Focus Area ︎︎︎ Shared Streets

New Delhi Cycles for Change

What makes a city cycle-friendly? As cycle-ridership peaked during the pandemic, AfD worked with New Delhi Municipal Council to design and rollout cycle infrastructure in Delhi through a week-long pilot.

The project employed tactical street design interventions and public art to gather participation and test cycle infrastructure typologies in the city. Our team supported NDMC through the Cycles4Change project.

Part of the India Cycles4Change challenge undertaken by the Indian Smart Cities Mission. Project partners — St+art India Foundation and SmartBike Mobility.


August 2020 — January 2021

New Delhi

During the COVID-19 lockdown, cities across the world witnessed a spike in the usage of cycles during the pandemic. We were curious if there were plans in place to make Delhi cycle-ready and pitched a tactical urbanism project to the New Delhi Municipal Council.

The proposal got through and we found ourselves working with one of the most significant municipal bodies in the country. Fun!


What is the cycle infrastructure that works for Indian cities?

Urban road infrastructure in New Delhi has largely been biased in the favour of motorised vehicles. To transition towards a cycle-riding culture in the city, the challenge is to not only get people on their cycles, but more importantly, get them out of their cars ︎︎︎ creating delightful experiences for cyclists is essential.

Pilot Corridor

Integrating important landmarks and existing cycle facilities

We identified important landmarks in the city, public grounds with high activity and footfall. A 6-km pilot route was selected, connecting India gate to the Lodhi Art District. The route integrated existing PBS station facilities in the city and included streets both narrow and wide — allowing us to test a diversity of interventions.

The route is frequented by cyclists in the city preferring tree-lined avenues and low traffic volume.

The Lodhi Colony is an open-air public art gallery featuring more than 50 murals – growing to become a landmark hub for art and culture. With a proactive residential community, the Lodhi Art District could serve as the perfect test-bed for neighbourhood-level cycle-friendly infrastructure.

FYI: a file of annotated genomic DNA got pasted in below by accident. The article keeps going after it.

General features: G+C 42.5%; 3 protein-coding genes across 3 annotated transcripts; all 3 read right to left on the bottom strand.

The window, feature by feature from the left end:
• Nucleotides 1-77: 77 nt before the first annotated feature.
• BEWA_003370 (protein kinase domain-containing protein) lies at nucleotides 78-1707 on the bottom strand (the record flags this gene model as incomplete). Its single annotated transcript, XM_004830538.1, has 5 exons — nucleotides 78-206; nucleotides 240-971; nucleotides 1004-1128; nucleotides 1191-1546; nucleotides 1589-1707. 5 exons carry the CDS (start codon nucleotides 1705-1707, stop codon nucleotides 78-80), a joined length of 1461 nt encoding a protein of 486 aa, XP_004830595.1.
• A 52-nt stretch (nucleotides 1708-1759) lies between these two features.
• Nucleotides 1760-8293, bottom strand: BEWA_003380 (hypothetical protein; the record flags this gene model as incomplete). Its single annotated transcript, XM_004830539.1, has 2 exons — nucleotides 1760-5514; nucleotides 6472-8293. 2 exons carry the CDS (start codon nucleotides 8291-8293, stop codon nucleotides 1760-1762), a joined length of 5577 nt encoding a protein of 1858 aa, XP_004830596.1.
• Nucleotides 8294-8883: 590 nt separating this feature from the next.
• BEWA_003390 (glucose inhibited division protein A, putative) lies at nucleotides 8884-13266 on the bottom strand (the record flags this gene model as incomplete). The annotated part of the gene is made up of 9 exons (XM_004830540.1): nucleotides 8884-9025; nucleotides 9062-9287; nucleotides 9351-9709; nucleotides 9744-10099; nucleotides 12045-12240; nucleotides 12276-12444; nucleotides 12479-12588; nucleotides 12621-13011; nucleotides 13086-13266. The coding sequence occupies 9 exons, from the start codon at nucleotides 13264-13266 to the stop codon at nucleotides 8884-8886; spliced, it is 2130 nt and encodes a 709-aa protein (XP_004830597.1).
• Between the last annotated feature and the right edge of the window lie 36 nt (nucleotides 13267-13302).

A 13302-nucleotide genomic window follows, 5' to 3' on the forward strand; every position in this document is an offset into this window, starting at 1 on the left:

Tactical street interventions to introduce cycle infrastructure

Very few examples of cycle-infrastructure exist in Indian cities (circa 2020). This meant relying on guidelines as set by NDMC’s NMT policy and Indian Roads Congress. Global examples and guidelines like Urban Bikeway Design Guide by GDCI were drawn from.


Public art to create recreational spaces for cyclists

A part of Lodi colony road was converted into a ‘Pop-up Cycle Plaza’. The vehicular thoroughfare was restricted, as cyclists and pedestrians came forward to reclaim the street. Painter Shabbu worked with student volunteers and the St+art team to activate the 500-metre stretch of cycle track through Lodhi Gardens.


A week-long event pilot

We launched the interventions as a pilot to run for 9 days from October 2nd to 10th — inviting cyclists in the city to participate and give feedback which would eventually be incorporated in further phases of the project by NDMC.

Inviting critical feedback

Cyclists were asked pointed questions on their perception of the track, pain points and what they think worked. As an endpoint to the corridor, the cycle plaza served as a space to host activities and discussions with residents across all ages and cyclist groups.

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